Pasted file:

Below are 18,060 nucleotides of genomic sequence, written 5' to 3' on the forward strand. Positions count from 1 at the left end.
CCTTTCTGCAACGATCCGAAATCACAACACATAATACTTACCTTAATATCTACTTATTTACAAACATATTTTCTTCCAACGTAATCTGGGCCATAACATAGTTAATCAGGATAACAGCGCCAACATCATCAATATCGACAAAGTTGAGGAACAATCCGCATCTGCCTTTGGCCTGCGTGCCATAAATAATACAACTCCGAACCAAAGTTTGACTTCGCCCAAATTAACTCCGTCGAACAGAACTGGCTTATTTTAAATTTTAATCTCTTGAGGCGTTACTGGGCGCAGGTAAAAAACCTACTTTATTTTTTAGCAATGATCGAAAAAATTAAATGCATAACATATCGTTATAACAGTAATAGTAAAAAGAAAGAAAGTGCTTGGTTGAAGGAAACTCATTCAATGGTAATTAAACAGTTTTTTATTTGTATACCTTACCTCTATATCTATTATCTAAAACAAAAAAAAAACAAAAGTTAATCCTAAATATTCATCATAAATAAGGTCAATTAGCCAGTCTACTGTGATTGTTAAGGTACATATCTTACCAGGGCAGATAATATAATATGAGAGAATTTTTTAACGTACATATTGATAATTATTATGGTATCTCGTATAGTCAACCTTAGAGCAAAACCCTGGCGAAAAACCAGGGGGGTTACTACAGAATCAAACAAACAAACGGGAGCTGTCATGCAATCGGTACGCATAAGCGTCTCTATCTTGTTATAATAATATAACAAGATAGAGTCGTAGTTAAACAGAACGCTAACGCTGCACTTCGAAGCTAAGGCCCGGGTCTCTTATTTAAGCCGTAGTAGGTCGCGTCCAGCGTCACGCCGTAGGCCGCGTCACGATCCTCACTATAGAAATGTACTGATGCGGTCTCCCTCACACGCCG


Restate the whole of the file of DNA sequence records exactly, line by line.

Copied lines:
Below are 18,060 nucleotides of genomic sequence, written 5' to 3' on the forward strand. Positions count from 1 at the left end.
CCTTTCTGCAACGATCCGAAATCACAACACATAATACTTACCTTAATATCTACTTATTTACAAACATATTTTCTTCCAACGTAATCTGGGCCATAACATAGTTAATCAGGATAACAGCGCCAACATCATCAATATCGACAAAGTTGAGGAACAATCCGCATCTGCCTTTGGCCTGCGTGCCATAAATAATACAACTCCGAACCAAAGTTTGACTTCGCCCAAATTAACTCCGTCGAACAGAACTGGCTTATTTTAAATTTTAATCTCTTGAGGCGTTACTGGGCGCAGGTAAAAAACCTACTTTATTTTTTAGCAATGATCGAAAAAATTAAATGCATAACATATCGTTATAACAGTAATAGTAAAAAGAAAGAAAGTGCTTGGTTGAAGGAAACTCATTCAATGGTAATTAAACAGTTTTTTATTTGTATACCTTACCTCTATATCTATTATCTAAAACAAAAAAAAAACAAAAGTTAATCCTAAATATTCATCATAAATAAGGTCAATTAGCCAGTCTACTGTGATTGTTAAGGTACATATCTTACCAGGGCAGATAATATAATATGAGAGAATTTTTTAACGTACATATTGATAATTATTATGGTATCTCGTATAGTCAACCTTAGAGCAAAACCCTGGCGAAAAACCAGGGGGGTTACTACAGAATCAAACAAACAAACGGGAGCTGTCATGCAATCGGTACGCATAAGCGTCTCTATCTTGTTATAATAATATAACAAGATAGAGTCGTAGTTAAACAGAACGCTAACGCTGCACTTCGAAGCTAAGGCCCGGGTCTCTTATTTAAGCCGTAGTAGGTCGCGTCCAGCGTCACGCCGTAGGCCGCGTCACGATCCTCACTATAGAAATGTACTGATGCGGTCTCCCTCACACGCCG